Another reason for our more cautious stance: the extent of the recent stock market rally. The MSCI World Index is up 14 percent from its mid-February lows, as stocks have shaken off fears of a global recession, an oil-price collapse and a Chinese currency devaluation.
Market Realist – Can global markets continue to surge?
As you can see in the above graph, global stocks (ACWX) started the year on a terrible note. Investors were spooked by plunging commodity prices and the precarious nature of the Chinese economy, which caused commodity prices to tank. Between January 1 and February 11, the S&P 500 index (IVV)(VOO) corrected by 10.5%, while emerging markets (EEM) and developed markets (EFA) fell 10.2% and 12.9%, respectively.
However, since then, global markets have recovered well. The S&P 500 has risen 15.5%, emerging markets have risen 17.2%, and developed markets have risen 13.2%. This has mainly been on the back of multiple expansion.
Global growth could also be slowing down. In its global economic prospects report published on June 7, 2016, the World Bank projected that the global economy would grow at a slower pace.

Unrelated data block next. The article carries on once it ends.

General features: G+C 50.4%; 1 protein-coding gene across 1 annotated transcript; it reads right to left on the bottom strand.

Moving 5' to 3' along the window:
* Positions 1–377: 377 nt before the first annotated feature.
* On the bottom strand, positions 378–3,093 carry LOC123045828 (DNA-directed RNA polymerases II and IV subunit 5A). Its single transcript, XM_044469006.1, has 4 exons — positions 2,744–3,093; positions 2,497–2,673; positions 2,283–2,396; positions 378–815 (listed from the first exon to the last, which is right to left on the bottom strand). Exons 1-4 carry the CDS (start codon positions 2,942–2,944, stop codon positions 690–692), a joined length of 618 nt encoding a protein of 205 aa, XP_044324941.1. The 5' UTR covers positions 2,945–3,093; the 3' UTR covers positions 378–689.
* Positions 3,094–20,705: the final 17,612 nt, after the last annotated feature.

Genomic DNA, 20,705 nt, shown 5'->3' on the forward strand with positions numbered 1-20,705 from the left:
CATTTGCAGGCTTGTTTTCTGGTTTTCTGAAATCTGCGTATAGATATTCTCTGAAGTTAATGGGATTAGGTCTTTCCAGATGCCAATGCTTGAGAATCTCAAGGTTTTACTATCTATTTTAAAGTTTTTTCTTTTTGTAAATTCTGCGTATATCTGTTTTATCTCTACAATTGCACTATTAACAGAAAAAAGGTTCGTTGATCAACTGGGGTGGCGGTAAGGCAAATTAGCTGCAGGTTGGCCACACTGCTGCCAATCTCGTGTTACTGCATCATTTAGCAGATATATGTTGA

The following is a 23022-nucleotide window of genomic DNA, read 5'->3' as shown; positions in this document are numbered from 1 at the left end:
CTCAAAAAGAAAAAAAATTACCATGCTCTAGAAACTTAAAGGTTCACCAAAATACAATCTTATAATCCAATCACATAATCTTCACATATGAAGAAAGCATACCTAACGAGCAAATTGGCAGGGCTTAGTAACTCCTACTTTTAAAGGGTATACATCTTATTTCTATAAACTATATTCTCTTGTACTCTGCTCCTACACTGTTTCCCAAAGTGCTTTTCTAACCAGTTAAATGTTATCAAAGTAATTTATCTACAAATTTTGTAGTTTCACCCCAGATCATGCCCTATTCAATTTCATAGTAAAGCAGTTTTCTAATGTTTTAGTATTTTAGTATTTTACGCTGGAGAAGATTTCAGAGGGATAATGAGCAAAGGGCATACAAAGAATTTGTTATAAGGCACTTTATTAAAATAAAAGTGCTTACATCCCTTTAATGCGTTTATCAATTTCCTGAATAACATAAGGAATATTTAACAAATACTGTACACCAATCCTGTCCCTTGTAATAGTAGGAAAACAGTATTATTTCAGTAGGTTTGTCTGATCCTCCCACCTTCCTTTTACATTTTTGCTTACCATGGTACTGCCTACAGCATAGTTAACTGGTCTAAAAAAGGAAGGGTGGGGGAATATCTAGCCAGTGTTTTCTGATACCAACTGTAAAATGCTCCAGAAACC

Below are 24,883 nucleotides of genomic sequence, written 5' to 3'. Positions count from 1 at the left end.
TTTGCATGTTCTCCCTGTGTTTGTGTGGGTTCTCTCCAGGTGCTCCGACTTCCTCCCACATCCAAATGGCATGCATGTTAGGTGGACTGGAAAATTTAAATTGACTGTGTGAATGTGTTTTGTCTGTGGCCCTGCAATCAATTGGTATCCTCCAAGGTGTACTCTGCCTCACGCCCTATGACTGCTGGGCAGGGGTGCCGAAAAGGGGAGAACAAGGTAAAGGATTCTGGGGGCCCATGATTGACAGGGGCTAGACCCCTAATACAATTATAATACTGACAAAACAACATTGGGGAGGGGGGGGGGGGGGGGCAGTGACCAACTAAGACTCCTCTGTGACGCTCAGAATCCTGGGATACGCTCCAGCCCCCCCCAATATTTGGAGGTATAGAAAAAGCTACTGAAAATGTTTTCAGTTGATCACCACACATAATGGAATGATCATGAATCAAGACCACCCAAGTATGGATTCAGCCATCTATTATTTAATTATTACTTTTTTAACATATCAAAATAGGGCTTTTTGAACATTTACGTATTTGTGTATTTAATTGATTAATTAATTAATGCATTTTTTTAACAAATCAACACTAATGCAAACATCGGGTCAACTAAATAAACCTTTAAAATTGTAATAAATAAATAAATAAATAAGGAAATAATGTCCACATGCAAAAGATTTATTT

With the prospect of slower growth, global stocks face the following risks:
- political uncertainties in the United States
- possibility of a Brexit (Great Britain exiting the European Union)
- possibility of a hard landing for the Chinese (FXI) economy
- effectiveness of quantitative easing measures in Japan and the Eurozone
- uncertainty of a rate hike in the United States
- deteriorating conditions in commodity-oriented nations
Given these headwinds, it’s unlikely that global equities will continue the same surge they’ve seen in the last four months. In the next part, we’ll look at this in more detail.